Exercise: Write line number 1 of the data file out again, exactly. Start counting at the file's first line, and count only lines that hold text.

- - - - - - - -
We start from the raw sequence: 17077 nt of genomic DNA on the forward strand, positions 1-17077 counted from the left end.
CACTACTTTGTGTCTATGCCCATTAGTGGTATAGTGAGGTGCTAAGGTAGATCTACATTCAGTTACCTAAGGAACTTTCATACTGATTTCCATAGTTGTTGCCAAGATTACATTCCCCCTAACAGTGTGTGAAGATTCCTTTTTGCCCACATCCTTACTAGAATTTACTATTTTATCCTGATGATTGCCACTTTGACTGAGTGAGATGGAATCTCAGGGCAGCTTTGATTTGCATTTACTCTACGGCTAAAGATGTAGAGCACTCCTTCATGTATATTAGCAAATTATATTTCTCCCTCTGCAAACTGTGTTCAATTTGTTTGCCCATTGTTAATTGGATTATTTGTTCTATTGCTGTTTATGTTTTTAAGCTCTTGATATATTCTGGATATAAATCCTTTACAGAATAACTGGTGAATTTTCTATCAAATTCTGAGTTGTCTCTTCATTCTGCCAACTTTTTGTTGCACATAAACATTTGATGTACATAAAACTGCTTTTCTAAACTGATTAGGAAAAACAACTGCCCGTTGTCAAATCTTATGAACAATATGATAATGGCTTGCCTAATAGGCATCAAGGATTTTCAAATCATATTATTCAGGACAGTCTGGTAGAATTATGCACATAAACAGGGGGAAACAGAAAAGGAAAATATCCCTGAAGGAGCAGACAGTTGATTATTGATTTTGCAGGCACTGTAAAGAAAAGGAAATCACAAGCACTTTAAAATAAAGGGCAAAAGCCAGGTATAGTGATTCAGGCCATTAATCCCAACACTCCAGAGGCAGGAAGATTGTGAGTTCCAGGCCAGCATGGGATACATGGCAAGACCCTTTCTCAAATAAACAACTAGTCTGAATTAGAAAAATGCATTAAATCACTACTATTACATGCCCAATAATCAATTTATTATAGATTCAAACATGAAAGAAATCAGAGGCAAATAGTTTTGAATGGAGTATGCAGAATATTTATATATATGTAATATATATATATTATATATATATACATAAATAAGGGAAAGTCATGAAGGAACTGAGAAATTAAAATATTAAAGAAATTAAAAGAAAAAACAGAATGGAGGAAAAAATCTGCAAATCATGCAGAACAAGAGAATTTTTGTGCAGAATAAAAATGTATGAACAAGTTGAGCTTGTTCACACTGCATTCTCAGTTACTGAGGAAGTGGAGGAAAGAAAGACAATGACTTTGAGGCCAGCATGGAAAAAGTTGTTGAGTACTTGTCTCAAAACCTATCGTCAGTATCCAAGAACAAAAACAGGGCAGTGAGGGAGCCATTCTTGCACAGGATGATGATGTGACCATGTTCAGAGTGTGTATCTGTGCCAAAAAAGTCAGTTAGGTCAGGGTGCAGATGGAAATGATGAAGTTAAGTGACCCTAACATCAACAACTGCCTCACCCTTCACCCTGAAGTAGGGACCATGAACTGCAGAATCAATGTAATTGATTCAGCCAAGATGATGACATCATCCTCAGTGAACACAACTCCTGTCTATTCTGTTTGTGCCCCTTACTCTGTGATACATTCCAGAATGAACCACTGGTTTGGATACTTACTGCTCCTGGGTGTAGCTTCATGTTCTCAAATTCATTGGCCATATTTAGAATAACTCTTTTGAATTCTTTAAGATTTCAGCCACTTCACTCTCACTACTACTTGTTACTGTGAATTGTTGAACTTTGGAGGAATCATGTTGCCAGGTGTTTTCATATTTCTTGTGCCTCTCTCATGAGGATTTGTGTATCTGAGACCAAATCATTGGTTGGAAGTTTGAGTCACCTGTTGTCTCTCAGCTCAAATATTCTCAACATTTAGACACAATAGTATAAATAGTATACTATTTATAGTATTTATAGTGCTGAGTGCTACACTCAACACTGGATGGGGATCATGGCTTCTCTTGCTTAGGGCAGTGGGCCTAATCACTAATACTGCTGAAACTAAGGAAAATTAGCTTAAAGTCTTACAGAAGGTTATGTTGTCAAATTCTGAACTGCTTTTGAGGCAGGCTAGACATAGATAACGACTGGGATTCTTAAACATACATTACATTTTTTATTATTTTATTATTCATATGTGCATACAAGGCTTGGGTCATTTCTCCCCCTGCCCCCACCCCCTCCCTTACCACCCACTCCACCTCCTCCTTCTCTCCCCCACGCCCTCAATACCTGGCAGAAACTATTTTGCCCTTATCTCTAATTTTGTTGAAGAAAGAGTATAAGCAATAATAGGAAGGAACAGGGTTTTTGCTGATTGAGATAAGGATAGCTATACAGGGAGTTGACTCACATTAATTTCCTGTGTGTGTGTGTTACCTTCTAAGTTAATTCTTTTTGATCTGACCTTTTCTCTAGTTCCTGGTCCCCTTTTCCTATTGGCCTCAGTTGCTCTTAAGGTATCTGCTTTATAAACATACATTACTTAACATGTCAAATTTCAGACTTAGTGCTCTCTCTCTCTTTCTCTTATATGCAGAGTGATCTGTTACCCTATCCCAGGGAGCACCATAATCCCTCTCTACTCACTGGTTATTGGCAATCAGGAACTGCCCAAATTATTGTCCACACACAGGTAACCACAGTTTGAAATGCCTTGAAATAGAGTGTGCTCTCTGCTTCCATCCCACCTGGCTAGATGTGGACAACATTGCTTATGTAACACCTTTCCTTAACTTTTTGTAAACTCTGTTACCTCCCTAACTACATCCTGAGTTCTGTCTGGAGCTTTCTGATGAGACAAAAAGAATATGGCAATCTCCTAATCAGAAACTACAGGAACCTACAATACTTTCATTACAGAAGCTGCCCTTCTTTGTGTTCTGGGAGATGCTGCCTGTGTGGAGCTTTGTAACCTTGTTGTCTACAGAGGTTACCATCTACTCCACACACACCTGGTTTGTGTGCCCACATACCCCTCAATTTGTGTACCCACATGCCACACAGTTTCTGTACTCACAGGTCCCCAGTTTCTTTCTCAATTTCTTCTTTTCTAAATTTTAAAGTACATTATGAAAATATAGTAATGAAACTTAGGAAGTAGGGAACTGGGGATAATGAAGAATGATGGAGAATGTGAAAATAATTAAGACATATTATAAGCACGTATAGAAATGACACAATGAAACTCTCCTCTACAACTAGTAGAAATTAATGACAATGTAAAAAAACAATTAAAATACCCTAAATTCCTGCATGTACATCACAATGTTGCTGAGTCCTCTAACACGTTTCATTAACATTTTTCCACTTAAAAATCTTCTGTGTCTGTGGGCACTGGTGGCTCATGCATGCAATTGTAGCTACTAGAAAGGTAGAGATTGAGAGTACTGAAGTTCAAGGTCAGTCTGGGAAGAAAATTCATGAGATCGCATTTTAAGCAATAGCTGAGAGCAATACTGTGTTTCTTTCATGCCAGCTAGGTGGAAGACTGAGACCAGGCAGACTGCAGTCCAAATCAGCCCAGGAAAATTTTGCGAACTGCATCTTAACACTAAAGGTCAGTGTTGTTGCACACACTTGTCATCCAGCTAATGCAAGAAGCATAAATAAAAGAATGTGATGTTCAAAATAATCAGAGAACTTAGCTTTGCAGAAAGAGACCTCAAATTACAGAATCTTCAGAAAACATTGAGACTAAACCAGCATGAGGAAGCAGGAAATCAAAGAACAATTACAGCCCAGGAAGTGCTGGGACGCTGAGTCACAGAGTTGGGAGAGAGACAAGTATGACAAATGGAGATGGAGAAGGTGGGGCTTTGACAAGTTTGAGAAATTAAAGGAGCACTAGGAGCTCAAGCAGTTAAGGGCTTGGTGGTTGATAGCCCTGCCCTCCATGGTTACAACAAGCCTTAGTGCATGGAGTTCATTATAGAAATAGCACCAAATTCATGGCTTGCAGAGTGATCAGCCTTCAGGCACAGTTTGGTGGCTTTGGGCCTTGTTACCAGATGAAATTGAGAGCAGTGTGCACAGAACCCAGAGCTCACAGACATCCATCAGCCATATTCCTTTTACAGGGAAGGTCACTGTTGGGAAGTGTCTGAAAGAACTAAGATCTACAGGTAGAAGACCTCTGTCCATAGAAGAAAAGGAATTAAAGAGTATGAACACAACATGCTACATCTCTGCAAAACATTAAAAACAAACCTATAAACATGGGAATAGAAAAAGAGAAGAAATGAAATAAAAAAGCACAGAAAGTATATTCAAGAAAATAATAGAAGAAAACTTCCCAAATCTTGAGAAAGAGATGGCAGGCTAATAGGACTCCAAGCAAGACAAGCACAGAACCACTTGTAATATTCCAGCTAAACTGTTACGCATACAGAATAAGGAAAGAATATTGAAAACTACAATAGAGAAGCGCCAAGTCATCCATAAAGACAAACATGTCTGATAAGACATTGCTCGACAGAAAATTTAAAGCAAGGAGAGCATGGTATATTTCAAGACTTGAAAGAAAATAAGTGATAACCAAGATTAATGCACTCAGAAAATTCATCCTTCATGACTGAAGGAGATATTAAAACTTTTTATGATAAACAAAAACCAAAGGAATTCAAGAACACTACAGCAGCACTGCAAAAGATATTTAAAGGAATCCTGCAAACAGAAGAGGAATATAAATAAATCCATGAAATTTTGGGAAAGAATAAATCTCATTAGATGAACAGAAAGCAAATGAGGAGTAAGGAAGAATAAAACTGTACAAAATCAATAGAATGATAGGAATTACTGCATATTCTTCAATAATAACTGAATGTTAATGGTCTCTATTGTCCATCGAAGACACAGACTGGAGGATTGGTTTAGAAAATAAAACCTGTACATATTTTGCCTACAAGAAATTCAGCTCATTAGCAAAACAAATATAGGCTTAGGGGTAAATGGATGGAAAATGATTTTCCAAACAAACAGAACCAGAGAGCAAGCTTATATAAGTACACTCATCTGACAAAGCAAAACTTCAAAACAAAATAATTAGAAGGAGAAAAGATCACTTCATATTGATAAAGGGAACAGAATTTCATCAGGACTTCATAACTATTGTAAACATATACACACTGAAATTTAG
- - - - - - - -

We start from the raw sequence: 17077 nt of genomic DNA on the forward strand, positions 1-17077 counted from the left end.